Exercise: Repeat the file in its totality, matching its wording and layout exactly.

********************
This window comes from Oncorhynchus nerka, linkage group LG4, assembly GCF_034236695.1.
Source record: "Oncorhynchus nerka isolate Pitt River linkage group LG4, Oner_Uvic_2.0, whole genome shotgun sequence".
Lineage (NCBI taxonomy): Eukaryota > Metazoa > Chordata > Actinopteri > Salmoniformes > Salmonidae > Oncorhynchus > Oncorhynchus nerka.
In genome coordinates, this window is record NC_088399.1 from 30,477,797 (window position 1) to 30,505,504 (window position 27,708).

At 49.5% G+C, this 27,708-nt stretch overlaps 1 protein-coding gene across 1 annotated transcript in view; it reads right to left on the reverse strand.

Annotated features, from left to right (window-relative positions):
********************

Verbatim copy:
This window comes from Oncorhynchus nerka, linkage group LG4, assembly GCF_034236695.1.
Source record: "Oncorhynchus nerka isolate Pitt River linkage group LG4, Oner_Uvic_2.0, whole genome shotgun sequence".
Lineage (NCBI taxonomy): Eukaryota > Metazoa > Chordata > Actinopteri > Salmoniformes > Salmonidae > Oncorhynchus > Oncorhynchus nerka.
In genome coordinates, this window is record NC_088399.1 from 30,477,797 (window position 1) to 30,505,504 (window position 27,708).

At 49.5% G+C, this 27,708-nt stretch overlaps 1 protein-coding gene across 1 annotated transcript in view; it reads right to left on the reverse strand.

Annotated features, from left to right (window-relative positions):